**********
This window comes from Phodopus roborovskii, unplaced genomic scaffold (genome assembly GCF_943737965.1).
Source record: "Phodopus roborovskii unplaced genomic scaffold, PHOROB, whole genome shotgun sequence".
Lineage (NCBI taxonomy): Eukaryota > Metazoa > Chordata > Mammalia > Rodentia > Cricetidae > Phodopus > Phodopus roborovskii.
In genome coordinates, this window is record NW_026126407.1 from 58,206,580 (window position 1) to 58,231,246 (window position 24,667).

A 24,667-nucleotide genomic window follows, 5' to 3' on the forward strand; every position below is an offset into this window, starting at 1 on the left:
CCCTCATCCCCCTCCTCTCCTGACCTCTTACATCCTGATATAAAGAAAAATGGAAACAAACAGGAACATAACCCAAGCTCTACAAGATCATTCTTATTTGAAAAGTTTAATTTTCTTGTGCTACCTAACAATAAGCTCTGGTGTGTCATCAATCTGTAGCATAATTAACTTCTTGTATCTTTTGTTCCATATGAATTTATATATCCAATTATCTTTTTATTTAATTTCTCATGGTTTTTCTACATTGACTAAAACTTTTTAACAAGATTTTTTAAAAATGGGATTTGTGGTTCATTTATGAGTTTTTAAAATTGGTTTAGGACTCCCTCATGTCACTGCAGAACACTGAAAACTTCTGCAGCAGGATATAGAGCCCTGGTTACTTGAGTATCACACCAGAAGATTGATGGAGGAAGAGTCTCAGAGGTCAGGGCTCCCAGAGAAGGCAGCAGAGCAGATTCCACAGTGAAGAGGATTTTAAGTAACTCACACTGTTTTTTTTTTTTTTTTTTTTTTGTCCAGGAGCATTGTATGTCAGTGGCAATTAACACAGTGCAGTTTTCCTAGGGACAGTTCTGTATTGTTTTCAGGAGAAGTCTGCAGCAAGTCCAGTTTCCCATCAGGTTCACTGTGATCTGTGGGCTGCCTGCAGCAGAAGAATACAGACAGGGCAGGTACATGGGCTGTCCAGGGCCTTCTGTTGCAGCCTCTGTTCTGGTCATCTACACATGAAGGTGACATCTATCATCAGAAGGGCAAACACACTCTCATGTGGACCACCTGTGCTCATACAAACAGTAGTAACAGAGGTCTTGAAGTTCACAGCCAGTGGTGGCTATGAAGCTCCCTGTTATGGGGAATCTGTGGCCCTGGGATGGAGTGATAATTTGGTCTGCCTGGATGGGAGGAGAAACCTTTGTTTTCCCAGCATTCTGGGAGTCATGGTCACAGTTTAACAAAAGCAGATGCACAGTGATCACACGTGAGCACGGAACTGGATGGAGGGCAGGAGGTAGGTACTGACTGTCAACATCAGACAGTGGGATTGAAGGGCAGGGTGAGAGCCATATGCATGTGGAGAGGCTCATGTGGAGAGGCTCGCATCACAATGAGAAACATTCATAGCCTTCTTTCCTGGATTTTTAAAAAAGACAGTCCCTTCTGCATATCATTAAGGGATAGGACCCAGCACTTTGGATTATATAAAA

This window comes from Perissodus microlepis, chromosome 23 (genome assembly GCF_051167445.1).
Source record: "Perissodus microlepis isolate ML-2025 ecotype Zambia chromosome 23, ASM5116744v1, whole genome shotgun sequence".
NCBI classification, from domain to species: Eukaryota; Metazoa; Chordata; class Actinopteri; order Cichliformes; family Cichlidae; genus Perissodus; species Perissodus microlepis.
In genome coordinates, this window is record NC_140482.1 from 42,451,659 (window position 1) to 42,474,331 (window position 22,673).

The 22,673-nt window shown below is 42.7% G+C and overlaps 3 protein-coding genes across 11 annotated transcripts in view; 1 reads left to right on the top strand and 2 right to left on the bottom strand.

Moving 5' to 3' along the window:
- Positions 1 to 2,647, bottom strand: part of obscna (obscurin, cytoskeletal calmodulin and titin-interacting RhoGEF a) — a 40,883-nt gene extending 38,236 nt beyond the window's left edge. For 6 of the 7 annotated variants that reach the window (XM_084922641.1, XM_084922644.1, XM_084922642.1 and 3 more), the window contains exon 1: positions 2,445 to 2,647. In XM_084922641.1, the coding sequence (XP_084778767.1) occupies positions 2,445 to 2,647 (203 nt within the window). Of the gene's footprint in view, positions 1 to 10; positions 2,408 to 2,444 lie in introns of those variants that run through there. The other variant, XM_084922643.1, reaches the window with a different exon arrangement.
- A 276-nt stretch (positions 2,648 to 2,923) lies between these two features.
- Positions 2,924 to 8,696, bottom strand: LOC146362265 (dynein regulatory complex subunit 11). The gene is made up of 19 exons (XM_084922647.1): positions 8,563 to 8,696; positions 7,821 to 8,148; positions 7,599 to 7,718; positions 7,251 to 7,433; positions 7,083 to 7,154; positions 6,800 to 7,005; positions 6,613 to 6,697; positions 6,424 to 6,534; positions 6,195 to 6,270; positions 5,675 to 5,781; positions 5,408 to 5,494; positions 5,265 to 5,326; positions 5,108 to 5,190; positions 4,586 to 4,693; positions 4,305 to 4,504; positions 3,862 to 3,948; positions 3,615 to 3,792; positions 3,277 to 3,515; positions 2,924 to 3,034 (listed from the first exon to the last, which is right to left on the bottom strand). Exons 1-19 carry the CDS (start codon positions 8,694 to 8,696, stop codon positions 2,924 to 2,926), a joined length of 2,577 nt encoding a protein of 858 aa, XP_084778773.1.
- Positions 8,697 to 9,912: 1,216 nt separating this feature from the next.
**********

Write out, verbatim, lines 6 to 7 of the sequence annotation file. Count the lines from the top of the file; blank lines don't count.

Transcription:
CCCTCATCCCCCTCCTCTCCTGACCTCTTACATCCTGATATAAAGAAAAATGGAAACAAACAGGAACATAACCCAAGCTCTACAAGATCATTCTTATTTGAAAAGTTTAATTTTCTTGTGCTACCTAACAATAAGCTCTGGTGTGTCATCAATCTGTAGCATAATTAACTTCTTGTATCTTTTGTTCCATATGAATTTATATATCCAATTATCTTTTTATTTAATTTCTCATGGTTTTTCTACATTGACTAAAACTTTTTAACAAGATTTTTTAAAAATGGGATTTGTGGTTCATTTATGAGTTTTTAAAATTGGTTTAGGACTCCCTCATGTCACTGCAGAACACTGAAAACTTCTGCAGCAGGATATAGAGCCCTGGTTACTTGAGTATCACACCAGAAGATTGATGGAGGAAGAGTCTCAGAGGTCAGGGCTCCCAGAGAAGGCAGCAGAGCAGATTCCACAGTGAAGAGGATTTTAAGTAACTCACACTGTTTTTTTTTTTTTTTTTTTTTTGTCCAGGAGCATTGTATGTCAGTGGCAATTAACACAGTGCAGTTTTCCTAGGGACAGTTCTGTATTGTTTTCAGGAGAAGTCTGCAGCAAGTCCAGTTTCCCATCAGGTTCACTGTGATCTGTGGGCTGCCTGCAGCAGAAGAATACAGACAGGGCAGGTACATGGGCTGTCCAGGGCCTTCTGTTGCAGCCTCTGTTCTGGTCATCTACACATGAAGGTGACATCTATCATCAGAAGGGCAAACACACTCTCATGTGGACCACCTGTGCTCATACAAACAGTAGTAACAGAGGTCTTGAAGTTCACAGCCAGTGGTGGCTATGAAGCTCCCTGTTATGGGGAATCTGTGGCCCTGGGATGGAGTGATAATTTGGTCTGCCTGGATGGGAGGAGAAACCTTTGTTTTCCCAGCATTCTGGGAGTCATGGTCACAGTTTAACAAAAGCAGATGCACAGTGATCACACGTGAGCACGGAACTGGATGGAGGGCAGGAGGTAGGTACTGACTGTCAACATCAGACAGTGGGATTGAAGGGCAGGGTGAGAGCCATATGCATGTGGAGAGGCTCATGTGGAGAGGCTCGCATCACAATGAGAAACATTCATAGCCTTCTTTCCTGGATTTTTAAAAAAGACAGTCCCTTCTGCATATCATTAAGGGATAGGACCCAGCACTTTGGATTATATAAAA

This window comes from Perissodus microlepis, chromosome 23 (genome assembly GCF_051167445.1).